Category Archives: Customs

“Every Adivasi society was/is governed by its own social organization and institutions. These institutions, linked to biological resource management, were governed by religious myth and socio-cultural belief system.” – Nirmal Mahato (University of Gour Banga) in “Adivasi (Indigenous people) Perception of Landscape: The Case of Manbhum”, Journal of Adivasi and Indigenous Studies (JAIS), Vol. II, No.1, February 2015, pp. 52-53
https://www.researchgate.net/publication/315799935
https://indiantribalheritage.org/?p=5844

“We must remember that the Kondhs, many of whom live high up in the mountainous forests and call themselves Dongria Kondh, do not safeguard humanity with just their seeds. They do so with their food systems, their bond with the forests and wildlife, their belief system, social ways, and culture. Kondh society carries within it several lessons that can teach us about humanity itself.” – Aditi Pinto in “There will always be a seed for everyone” (The Hindu, 23 April 2017)
https://www.thehindu.com/society/there-will-always-be-a-seed-for-everyone/article18194781.ece
https://indiantribalheritage.org/?p=22300

“[W]ithin a patriarchal society, women are infantilised and husbands are later given the ‘obligatory’ role of a disciplinarian.” – Poet and writer Meena Kandasamy quoted in “No safe haven for women at home” (The Hindu 17 Apr 2022)
https://www.thehindu.com/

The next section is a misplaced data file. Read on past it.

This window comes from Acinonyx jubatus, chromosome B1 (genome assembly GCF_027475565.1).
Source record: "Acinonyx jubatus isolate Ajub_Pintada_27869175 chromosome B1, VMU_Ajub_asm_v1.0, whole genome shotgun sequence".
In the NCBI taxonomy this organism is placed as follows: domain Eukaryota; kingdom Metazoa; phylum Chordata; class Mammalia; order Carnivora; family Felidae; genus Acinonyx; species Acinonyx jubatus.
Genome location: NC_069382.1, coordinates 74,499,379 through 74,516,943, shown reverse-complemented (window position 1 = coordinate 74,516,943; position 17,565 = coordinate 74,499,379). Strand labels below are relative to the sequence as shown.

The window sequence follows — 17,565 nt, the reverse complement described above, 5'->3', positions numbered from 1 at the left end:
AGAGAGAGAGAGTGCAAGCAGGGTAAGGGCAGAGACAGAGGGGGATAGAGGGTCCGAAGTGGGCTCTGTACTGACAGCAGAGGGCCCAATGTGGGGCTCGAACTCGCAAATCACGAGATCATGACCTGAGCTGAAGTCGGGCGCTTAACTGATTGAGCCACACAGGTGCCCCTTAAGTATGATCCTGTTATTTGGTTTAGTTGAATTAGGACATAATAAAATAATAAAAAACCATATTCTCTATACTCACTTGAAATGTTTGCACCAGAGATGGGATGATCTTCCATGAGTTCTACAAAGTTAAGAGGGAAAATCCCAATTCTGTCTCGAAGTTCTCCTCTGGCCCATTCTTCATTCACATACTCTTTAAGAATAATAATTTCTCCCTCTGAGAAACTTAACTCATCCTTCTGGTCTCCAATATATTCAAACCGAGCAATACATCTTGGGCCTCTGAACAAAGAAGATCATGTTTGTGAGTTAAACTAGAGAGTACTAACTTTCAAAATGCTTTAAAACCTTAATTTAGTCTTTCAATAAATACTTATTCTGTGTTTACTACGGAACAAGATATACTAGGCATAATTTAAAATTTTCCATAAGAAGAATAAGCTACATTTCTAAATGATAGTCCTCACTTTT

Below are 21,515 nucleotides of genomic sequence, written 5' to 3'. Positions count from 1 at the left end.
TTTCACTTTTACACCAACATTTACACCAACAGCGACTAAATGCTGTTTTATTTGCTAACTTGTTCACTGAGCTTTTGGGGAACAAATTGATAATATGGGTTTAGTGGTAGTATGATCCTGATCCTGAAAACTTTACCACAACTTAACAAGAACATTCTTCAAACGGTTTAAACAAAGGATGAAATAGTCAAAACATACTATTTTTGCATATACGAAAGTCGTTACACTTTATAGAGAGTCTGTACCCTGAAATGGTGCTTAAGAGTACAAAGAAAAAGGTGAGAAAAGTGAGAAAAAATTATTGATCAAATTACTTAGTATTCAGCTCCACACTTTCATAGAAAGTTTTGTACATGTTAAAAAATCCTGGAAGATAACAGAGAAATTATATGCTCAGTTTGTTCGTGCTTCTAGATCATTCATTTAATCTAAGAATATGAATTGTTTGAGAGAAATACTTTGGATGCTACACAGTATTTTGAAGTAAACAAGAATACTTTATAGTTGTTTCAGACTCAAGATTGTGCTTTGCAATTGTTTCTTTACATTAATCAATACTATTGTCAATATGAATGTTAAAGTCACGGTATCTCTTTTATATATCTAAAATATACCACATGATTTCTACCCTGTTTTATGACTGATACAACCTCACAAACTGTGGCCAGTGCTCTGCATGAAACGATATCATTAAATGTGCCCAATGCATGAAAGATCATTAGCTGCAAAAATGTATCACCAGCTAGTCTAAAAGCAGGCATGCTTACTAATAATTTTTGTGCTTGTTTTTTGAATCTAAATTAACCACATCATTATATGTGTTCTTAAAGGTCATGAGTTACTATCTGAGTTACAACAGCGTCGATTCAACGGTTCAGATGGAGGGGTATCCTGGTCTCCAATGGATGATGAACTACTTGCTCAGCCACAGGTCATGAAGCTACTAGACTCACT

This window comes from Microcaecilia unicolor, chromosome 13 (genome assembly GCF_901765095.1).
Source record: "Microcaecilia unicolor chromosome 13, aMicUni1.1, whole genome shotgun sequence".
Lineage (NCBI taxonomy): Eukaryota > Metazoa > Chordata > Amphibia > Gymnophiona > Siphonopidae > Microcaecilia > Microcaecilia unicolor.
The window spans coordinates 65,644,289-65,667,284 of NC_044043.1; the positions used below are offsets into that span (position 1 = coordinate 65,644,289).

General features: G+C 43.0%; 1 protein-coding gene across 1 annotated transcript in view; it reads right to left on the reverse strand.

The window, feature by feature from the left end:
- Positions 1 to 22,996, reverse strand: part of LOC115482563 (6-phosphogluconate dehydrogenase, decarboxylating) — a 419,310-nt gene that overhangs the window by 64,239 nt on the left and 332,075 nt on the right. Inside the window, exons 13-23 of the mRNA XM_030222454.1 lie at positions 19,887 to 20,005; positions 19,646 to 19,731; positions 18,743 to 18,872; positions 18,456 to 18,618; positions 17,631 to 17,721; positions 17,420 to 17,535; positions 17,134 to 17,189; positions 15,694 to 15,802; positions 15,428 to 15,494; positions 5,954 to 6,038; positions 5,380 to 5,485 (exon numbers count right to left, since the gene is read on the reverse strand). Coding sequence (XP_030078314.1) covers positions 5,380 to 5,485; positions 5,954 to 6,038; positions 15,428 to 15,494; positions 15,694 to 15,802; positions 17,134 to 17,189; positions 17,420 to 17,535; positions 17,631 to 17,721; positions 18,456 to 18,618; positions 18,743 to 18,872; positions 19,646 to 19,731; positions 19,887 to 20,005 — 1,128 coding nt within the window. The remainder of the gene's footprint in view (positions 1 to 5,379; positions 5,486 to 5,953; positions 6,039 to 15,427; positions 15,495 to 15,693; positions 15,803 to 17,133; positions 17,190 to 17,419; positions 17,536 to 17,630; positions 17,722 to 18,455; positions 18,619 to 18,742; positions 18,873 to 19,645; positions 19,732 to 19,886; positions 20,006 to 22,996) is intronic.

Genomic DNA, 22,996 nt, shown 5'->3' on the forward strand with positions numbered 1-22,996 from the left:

https://indiantribalheritage.org/?p=16376

“The traditional ‘school’ of the tribal in Bastar was in the ghotul [learning centre]. The best of what is in tribal culture owes to the ghotul. However, under the influence of the new education, the ghotul has suffered a systematic disintegration.” – Uma Ram (Professor & Head Department of English, Kakatiya PG College, Chhattisgarh) in Issues in Tribal Education in Bastar, Chhattisgarh (Folklore Foundation, Lokaratna, Volume IV 2011)
https://indiantribalheritage.org/?p=14683

“Tribals do not exploit other people’s labour for the sake of their own avarice, nor do they destroy nature to build monuments to the human ego.” – Ganesh [G.N.] Devy in Painted Words: An Anthology of Tribal Literature (Bhasha E Books)
http://www.bhashaebooks.org/Downloadbook.aspx?name=21
https://indiantribalheritage.org/?p=22979

“Brought up in a system in which all communications are by word of mouth, and hence used to trusting verbal statements, [tribal populations] get confused by constant reference to documents and written rules, which increasingly determine all aspects of rural life.” – Christoph von Fürer-Haimendorf in Tribes of India: The Struggle for Survival (University of California Press, 1982), pp. 320-1
https://himalaya.socanth.cam.ac.uk/collections/rarebooks/downloads/Haimendorf_Tribes_of_India.pdf
https://indiantribalheritage.org/?p=12724

“[T]ribal religions and customary laws are as relevant as organised religions and institutionalised laws in modern society.” – Subhadra Mitra Channa in Anthropological Perspectives on Indian Tribes, quoted by Richard Kamei in “Uncivilising the Mind: How anthropology shaped the discourse on tribes in India” (Caravan Magazine, 1 March 2021)
https://caravanmagazine.in/books/anthropologists-tribes-india
https://indiantribalheritage.org/?p=6911

“Probably caste was neither Aryan nor Dravidian [and] it is still a burden and a curse.” – Jawaharlal Nehru in The Discovery Of India (1946, OUP Centenary ed. 1989, pp. 86-87)
https://archive.org/details/in.ernet.dli.2015.98835
https://indiantribalheritage.org/?p=17554